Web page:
Novel therapy for osteoporosis
Department of Health and Human Services
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Small Business Information
1420 5TH AVE, SUITE 2600, SEATTLE, WA, 98101
Socially and Economically Disadvantaged:
AbstractDESCRIPTION (provided by applicant): The long-term goal of our research is to develop a novel treatment for osteoporosis that will stimulate bone formation. An estimated 10 million Americans over the age of 50 have osteoporosis, and another 34 million people are at high risk of developing this disease. One out of every two women and one in four men over 50 will have an osteoporosis-related fracture in their lifetime. Osteoporosis is responsible for more than 1.5 million fractures annually, including 300,000 hip fractures, approximately 700,000 vertebral fractures, 250,000 wrist fractures, and more than 300,000 fractures at other sites. Nationally, the estimated direct expenditures for osteoporosis and related fractures are 14 billion per year. Post-menopausal osteoporosis is characterized by an increased rate of bone remodeling; however, bone formation does not keep pace with increased bone resorption resulting in net loss of bone. Most current treatments for osteoporosis are directed at inhibiting increased bone resorption, and the only clinically available anabolic agent (PTH) is administered by injection and can only be used for 24 months. A key event in the development of post-menopausal osteoporosis is an increase in the levels of pro-inflammatory cytokines such as TNF and IL-1. These cytokines drive the production and activation of the bone resorptive cells and this process has been the focus of intensive research efforts. However, these cytokines have also been shown to inhibit bone formation, and this phenomenon is likely responsible for the uncoupling of bone formation and resorption that is ultimately responsible for bone loss that occurs in post-menopausal osteoporosis. Any agent that could reverse this inhibition would re-couple bone formation and resorption and thus provide a novel therapeutic approach for treatment of post-menopausal osteoporosis and other bone disorders that are characterized by impaired bone formation. Osteoarthritis (OA) is also characterized by a cytokine-driven increase in matrix turnover in which localized inhibition of anabolic processes results in the development of focal degenerative lesions. We have used an in vitro OA model to identify two small molecule kinase inhibitors, from over 100 that were screened, that completely reverse IL-1 or TNF inhibition of IGF-1 anabolic function. The primary target for these two inhibitors is the same; however, the fact that other inhibitors with the same specificity for that same target cannot restore the IGF-1 response indicates that a second novel target must be involved. One objective of this Phase I proposal is to determine whether the same subset of kinase inhibitors that are effective in the in vitro OA model will prevent the TNF-inhibition of osteoblast differentiation and/or restore the impaired osteogenic potential of bone marrow progenitors derived from ovariectomized mice. Secondly, a chemistry effort will be initiated to generate proprietary drug candidates by screening a panel of compounds selected for their structural similarity to our active inhibitors. PUBLIC HEALTH RELEVANCE: Osteoporosis affects an estimated 10 million Americans over the age of 50 and is responsible for more than 1.5 million fractures annually. We propose to develop a novel therapy for osteoporosis that will stimulate new bone formation.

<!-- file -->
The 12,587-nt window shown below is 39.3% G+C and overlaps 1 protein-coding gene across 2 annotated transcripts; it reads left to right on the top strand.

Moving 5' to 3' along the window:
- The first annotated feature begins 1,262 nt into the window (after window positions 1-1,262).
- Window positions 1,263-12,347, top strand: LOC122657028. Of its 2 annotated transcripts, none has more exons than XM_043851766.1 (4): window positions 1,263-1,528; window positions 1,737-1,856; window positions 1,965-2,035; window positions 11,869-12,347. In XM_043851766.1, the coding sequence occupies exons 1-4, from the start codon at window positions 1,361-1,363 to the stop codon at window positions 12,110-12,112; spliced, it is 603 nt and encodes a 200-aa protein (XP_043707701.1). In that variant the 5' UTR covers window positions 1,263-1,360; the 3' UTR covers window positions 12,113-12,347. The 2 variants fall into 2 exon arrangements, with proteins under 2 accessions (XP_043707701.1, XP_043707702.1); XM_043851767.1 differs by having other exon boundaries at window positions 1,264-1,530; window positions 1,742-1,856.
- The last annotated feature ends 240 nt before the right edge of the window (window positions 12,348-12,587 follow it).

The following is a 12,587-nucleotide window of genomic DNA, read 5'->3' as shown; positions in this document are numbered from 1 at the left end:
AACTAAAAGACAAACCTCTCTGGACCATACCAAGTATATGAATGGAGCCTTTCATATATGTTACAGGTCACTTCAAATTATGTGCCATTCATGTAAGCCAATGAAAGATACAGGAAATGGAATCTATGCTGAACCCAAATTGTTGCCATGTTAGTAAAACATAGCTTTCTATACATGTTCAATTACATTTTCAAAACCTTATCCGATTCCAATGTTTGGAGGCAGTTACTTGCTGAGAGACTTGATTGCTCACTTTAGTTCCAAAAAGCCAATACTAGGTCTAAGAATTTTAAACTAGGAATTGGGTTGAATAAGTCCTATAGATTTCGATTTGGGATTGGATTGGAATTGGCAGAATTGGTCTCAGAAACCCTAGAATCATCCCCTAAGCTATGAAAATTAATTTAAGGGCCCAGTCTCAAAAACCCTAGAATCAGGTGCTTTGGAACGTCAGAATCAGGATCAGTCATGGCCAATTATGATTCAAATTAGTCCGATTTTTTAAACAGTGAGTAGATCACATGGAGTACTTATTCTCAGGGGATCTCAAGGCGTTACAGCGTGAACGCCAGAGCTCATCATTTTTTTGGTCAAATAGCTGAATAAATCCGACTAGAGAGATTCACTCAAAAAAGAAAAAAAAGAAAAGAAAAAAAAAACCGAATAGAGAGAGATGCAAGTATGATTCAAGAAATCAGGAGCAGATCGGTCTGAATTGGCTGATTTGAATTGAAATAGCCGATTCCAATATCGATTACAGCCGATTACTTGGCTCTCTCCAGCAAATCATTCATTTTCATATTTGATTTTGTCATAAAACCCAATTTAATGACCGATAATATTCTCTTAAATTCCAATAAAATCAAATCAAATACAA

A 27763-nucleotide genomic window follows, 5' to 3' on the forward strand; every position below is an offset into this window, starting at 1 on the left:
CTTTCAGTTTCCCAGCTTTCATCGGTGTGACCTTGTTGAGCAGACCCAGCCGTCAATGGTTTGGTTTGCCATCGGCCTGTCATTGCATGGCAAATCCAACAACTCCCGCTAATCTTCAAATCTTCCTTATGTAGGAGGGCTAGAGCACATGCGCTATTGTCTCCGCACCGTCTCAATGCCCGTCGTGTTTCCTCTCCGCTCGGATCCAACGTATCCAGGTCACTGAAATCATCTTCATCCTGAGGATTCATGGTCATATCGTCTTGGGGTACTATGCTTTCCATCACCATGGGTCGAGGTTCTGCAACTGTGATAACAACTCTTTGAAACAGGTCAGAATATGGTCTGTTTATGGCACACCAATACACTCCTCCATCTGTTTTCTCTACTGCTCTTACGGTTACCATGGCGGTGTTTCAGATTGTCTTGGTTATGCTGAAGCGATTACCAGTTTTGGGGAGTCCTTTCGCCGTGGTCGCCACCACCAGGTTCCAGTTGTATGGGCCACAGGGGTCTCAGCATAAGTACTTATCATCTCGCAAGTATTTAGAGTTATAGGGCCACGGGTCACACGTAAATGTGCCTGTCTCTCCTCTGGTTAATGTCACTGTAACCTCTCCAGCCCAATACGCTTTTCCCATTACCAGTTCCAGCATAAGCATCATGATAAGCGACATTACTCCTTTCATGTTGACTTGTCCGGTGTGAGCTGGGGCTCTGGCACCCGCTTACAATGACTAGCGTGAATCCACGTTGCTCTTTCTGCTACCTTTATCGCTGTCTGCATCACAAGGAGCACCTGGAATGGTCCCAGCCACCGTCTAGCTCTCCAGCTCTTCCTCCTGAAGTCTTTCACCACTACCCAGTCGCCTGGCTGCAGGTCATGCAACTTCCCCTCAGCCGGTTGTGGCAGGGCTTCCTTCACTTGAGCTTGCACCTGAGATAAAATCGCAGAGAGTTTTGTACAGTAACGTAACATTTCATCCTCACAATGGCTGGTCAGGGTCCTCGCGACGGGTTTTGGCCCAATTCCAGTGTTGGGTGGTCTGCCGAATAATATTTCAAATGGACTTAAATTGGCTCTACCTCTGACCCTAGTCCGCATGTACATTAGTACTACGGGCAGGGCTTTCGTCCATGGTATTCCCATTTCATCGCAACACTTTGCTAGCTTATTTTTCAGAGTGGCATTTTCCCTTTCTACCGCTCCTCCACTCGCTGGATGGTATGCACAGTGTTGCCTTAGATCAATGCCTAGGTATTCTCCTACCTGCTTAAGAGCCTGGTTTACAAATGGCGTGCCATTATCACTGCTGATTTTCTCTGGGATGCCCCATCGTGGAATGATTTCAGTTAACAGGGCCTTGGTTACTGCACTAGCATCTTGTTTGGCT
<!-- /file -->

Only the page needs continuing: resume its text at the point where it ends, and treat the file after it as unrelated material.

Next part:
* information listed above is at the time of submission.